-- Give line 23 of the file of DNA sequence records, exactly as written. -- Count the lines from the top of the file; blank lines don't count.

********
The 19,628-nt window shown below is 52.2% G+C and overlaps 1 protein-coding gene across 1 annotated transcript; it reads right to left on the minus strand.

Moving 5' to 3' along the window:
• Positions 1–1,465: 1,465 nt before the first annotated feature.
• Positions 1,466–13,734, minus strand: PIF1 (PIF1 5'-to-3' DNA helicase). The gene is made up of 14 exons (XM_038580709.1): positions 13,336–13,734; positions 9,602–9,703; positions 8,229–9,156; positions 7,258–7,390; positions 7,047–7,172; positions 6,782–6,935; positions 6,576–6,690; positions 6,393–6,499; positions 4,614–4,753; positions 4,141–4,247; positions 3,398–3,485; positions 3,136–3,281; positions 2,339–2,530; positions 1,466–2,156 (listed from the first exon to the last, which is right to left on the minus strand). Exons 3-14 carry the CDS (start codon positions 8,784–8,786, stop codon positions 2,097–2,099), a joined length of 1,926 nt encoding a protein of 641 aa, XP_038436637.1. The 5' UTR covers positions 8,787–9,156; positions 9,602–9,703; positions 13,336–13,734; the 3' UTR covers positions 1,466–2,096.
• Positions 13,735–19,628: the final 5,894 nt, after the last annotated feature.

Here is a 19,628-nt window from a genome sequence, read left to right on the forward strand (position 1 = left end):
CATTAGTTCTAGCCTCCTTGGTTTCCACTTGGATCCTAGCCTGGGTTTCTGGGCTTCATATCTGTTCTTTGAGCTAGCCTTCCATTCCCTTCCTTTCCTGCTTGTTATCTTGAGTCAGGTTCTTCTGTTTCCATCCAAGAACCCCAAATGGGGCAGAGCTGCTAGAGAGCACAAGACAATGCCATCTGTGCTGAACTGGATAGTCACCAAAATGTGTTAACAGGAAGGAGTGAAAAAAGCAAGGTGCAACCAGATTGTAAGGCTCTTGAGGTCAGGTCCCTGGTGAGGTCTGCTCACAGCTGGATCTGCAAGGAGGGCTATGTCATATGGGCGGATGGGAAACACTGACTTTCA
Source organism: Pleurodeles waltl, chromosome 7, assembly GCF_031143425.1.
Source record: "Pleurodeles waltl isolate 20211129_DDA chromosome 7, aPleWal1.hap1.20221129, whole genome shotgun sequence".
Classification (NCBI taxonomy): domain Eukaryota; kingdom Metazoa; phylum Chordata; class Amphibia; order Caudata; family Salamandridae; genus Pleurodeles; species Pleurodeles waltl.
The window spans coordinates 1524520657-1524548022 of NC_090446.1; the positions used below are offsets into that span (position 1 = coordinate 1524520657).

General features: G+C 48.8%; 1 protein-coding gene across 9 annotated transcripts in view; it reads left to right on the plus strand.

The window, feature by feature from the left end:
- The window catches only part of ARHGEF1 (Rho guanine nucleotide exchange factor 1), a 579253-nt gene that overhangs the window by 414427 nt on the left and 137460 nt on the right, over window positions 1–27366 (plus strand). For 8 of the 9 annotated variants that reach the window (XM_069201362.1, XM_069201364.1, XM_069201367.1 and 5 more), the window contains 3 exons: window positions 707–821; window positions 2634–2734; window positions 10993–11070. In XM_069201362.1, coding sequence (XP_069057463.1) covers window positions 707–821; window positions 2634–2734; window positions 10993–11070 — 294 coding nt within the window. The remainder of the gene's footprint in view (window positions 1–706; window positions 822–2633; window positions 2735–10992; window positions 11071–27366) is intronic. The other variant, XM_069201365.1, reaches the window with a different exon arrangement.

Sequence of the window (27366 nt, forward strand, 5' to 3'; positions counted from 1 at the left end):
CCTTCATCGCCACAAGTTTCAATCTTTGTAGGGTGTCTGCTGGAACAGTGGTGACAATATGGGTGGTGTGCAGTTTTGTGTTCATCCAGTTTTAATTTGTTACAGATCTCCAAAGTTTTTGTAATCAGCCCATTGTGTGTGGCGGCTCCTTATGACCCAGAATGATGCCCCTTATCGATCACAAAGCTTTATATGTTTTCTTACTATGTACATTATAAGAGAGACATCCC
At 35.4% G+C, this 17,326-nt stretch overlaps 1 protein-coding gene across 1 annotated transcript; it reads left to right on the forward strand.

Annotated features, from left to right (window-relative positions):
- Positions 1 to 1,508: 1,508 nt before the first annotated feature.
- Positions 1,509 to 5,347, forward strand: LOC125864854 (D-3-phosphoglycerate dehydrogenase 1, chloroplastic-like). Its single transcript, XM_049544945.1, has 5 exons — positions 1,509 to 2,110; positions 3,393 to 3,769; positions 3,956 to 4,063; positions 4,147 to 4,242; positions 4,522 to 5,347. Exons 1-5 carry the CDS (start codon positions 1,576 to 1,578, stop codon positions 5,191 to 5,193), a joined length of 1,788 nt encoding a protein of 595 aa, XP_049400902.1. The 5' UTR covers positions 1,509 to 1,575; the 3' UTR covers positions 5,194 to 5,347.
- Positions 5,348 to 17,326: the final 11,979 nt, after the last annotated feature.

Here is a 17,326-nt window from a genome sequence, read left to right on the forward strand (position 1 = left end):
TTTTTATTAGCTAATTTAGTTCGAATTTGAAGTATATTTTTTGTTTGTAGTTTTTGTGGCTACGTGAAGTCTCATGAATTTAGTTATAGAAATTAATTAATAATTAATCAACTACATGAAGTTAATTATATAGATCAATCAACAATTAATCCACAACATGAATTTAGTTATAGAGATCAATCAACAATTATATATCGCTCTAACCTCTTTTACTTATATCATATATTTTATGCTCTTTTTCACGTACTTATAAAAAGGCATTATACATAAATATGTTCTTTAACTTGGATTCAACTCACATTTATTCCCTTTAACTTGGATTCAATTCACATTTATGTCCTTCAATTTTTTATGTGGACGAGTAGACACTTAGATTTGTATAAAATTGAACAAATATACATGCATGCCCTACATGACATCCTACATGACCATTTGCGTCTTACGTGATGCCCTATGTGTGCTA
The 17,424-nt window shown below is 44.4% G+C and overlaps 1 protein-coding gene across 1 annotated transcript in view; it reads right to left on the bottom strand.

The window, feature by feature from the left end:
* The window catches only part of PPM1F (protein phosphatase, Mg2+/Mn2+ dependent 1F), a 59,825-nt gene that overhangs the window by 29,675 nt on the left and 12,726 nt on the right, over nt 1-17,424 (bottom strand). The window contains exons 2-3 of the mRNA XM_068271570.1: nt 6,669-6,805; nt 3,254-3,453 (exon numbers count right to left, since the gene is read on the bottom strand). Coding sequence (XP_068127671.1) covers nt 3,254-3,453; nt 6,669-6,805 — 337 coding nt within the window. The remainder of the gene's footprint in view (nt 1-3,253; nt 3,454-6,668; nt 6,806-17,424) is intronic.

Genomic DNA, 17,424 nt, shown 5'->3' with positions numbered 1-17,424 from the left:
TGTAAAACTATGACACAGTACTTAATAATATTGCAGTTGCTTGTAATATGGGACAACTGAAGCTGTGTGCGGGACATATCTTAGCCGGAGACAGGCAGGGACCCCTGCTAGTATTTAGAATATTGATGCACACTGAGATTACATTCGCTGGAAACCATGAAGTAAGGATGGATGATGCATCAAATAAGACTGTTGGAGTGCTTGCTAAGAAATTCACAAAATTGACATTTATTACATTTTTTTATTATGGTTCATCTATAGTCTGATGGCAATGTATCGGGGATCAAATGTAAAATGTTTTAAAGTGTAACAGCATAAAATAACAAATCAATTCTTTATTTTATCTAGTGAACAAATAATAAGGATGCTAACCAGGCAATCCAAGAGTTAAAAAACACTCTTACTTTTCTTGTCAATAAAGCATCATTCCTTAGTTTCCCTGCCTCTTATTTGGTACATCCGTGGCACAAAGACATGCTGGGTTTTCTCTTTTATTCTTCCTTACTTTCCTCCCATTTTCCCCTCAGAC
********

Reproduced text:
TTTTTATTAGCTAATTTAGTTCGAATTTGAAGTATATTTTTTGTTTGTAGTTTTTGTGGCTACGTGAAGTCTCATGAATTTAGTTATAGAAATTAATTAATAATTAATCAACTACATGAAGTTAATTATATAGATCAATCAACAATTAATCCACAACATGAATTTAGTTATAGAGATCAATCAACAATTATATATCGCTCTAACCTCTTTTACTTATATCATATATTTTATGCTCTTTTTCACGTACTTATAAAAAGGCATTATACATAAATATGTTCTTTAACTTGGATTCAACTCACATTTATTCCCTTTAACTTGGATTCAATTCACATTTATGTCCTTCAATTTTTTATGTGGACGAGTAGACACTTAGATTTGTATAAAATTGAACAAATATACATGCATGCCCTACATGACATCCTACATGACCATTTGCGTCTTACGTGATGCCCTATGTGTGCTA